When the ancient Polynesians invented surfing, they often used a paddle to help them navigate. Fast-forward a few millennia, and Stand-Up Paddleboarding, or SUP, finds itself trendy again. Part of its increasing popularity is that standing upright allows surfers to spot waves more easily and thus catch more of them, multiplying the fun factor. Paddling back to the wave becomes less of a strain as well. The ability to cruise along on flat inland water, surveying the sights, is another advantage. Finally, its a good core workout. If youre sold on the idea, schedule an intro SUP lesson, free with board and paddle rental, and you may find yourself riding the waves like a Polynesian king.More
In the past 30 years, light artists have reimagined an art form that has always had the ability to turn the night sky, or a simple window, into luminescence. Last fall, the Yerba Buena Center for the Arts turned its southern glass wall into a parade of sound-sensing lights, Lightswarm, that changes with the movements of nearby people and things. Future Cities Lab, the San Francisco design company behind Lightswarm, has originated another notable light sculpture. Located by the YBCA's steps at 701 Mission, Murmur Wall will light up in arresting ways as it incorporates local trending search engine results and social media postings. Onlookers can offer their own contributions, which will feed into the Murmur Wall's data stream and light up the sculpture. What's trending in San Francisco? If you're walking by the YBCA, you can see firsthand — at least through light patterns that reflect the city's volatile internet habits.
Murmur Wall debuts Thursday at 6 p.m. and continues through May 31, 2017, at Yerba Buena Center for the Arts, 701 Mission St., S.F. Free; 415-978-2700 or ybca.org. More
Of all the pizzas made in North Beach, perhaps none are made as fondly (or with as much flair) as those of pizza maestro Tony Gemignani, owner of Tony's Pizza Napoletana and recent top dog of the World Pizza Championships in Italy.
Earlier this summer, I was on a family vacation in Colorado when my sister and I walked by a funnel cake stand.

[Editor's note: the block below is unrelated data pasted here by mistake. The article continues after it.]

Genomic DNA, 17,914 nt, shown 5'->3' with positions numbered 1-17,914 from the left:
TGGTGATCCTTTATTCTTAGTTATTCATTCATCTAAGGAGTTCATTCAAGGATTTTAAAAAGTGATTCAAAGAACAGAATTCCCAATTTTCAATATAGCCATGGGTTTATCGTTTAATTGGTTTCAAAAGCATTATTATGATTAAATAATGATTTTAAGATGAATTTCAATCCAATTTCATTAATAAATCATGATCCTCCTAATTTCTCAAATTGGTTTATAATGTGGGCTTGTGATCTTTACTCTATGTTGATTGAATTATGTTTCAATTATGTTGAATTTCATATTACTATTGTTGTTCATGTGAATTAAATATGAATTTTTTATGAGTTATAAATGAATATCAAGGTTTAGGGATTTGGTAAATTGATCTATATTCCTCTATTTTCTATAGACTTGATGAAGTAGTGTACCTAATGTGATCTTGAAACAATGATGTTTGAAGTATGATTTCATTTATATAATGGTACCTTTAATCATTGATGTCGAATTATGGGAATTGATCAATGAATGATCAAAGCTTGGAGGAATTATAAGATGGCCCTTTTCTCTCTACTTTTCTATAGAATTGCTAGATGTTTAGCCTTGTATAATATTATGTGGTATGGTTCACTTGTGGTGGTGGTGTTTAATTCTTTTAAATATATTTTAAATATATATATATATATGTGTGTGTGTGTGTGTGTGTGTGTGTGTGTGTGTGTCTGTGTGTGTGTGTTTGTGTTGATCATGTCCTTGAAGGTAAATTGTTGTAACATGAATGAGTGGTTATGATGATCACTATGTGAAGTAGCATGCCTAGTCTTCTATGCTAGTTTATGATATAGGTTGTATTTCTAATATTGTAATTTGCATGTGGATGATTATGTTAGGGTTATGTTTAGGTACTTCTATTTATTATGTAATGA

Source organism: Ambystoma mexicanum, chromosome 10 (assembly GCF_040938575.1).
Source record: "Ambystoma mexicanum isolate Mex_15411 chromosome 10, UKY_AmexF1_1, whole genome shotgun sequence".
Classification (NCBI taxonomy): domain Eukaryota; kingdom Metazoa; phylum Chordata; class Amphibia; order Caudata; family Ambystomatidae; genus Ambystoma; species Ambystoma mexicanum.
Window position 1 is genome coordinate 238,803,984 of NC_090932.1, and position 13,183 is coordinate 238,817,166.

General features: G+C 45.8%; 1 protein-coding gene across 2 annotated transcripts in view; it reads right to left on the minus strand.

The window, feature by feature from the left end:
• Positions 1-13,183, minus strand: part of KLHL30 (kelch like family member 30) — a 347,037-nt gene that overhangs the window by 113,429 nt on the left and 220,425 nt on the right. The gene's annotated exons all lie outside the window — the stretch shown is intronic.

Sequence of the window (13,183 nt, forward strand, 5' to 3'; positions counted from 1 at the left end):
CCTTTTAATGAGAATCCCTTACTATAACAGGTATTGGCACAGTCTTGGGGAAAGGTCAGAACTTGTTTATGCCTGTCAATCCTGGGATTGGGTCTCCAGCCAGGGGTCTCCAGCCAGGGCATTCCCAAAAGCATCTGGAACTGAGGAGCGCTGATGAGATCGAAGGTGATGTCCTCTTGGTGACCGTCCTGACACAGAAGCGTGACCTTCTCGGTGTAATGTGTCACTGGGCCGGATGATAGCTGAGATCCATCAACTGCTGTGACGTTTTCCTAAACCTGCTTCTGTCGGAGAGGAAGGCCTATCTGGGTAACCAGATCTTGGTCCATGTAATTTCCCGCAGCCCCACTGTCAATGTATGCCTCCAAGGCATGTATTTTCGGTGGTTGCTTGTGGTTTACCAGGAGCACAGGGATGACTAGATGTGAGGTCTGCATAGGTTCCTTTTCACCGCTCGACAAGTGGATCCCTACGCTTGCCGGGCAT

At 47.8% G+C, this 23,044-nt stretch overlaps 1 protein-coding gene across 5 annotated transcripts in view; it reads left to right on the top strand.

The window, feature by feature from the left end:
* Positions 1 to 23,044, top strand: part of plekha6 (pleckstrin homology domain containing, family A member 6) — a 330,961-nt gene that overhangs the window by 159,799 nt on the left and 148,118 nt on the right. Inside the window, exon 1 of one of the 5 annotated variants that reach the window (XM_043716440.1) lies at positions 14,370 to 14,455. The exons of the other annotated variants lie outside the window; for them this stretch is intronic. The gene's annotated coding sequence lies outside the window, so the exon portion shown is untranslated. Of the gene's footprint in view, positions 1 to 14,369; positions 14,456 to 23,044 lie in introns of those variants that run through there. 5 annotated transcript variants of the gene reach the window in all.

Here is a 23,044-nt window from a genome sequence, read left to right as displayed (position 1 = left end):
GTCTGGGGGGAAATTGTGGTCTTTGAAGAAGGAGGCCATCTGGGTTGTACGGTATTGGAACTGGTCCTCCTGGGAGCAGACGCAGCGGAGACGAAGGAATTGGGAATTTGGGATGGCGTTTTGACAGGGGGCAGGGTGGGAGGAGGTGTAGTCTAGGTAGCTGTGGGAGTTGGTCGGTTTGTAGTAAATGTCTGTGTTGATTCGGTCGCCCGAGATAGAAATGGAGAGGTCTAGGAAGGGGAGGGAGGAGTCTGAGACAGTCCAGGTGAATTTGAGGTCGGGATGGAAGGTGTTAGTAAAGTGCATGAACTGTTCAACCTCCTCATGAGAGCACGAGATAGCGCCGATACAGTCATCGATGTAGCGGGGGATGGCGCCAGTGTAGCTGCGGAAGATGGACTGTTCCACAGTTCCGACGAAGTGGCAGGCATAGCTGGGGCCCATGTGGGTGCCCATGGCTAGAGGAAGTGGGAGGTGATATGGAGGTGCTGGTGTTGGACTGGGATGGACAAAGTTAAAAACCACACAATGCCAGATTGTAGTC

"Here's the thing about funnel cake," I told her. "It always smells amazing, but then I get it and I taste it and it never lives up to my expectations."
Consequently, I have not ordered funnel cake in eight or 10 years. Or, at least I hadn't until last week when I made a visit to the Tenderloin's Huxley, where funnel cake is the culminating item on the dessert menu. If not the piece de resistance, it is at least a notable novelty, with an odd combination of textures and flavors that come from a nest of crisp hot fried batter that encircles a creamy boule of ShakedownSF's hazelnut, chocolate, and coconut milk-based T'Ella sorbet, and sits on dabs of sticky sweet grape jelly. The whole thing is sprinkled with flakes of toasted coconut.
It’s been at least a year since I couldn’t handle the spice level at a Thai restaurant, so my reliance on napkins-as-tissues at Pak Nam was humbling.
If you’re the kind of person who — at least occasionally — fetishizes the nasal-passage-clearing purification ritual that is a good dose of chili, do stop into 655 Larkin, in the heart of Little Saigon. The price is right and the décor is lusterless, making this a great in-and-out lunch spot in a neighborhood already brimming with them — but it’s especially rewarding for people who dare venture out of the Bermuda Triangle of pad thai, pad see ew, and spring rolls.
This was the single most common phrase uttered when my parents joined me for dinner at Jasper’s Corner Tap and Kitchen late last month. Nebraskans in their late 50’s, my parents had never visited the Tenderloin. Even if they had, though, Jasper’s may have seemed an anomaly. The avant-garde gastropub went through a menu makeover when it was re-written by executive chef Adam Steudle last November. Newer concepts like vegan ramp hush puppies and fried rabbit and waffles received mixed reactions from locals looking for steak fries and sliders from a hotel watering hole.
There is plenty of Vietnamese food in the Tenderloin, but Burmese food has been in short supply after Burmese Kitchen on Larkin Street moved to the Inner Richmond. That’s no longer the case now that William Lue of Grocery Café in East Oakland has opened Tender Loving Food at the corner of Eddy and Leavenworth, directly opposite the Tenderloin Museum. If chicken noodle soup is meant to restore ailing bodies to health, then this coconut chicken noodle chowder works double to keep you staying strong on foul, windy April days.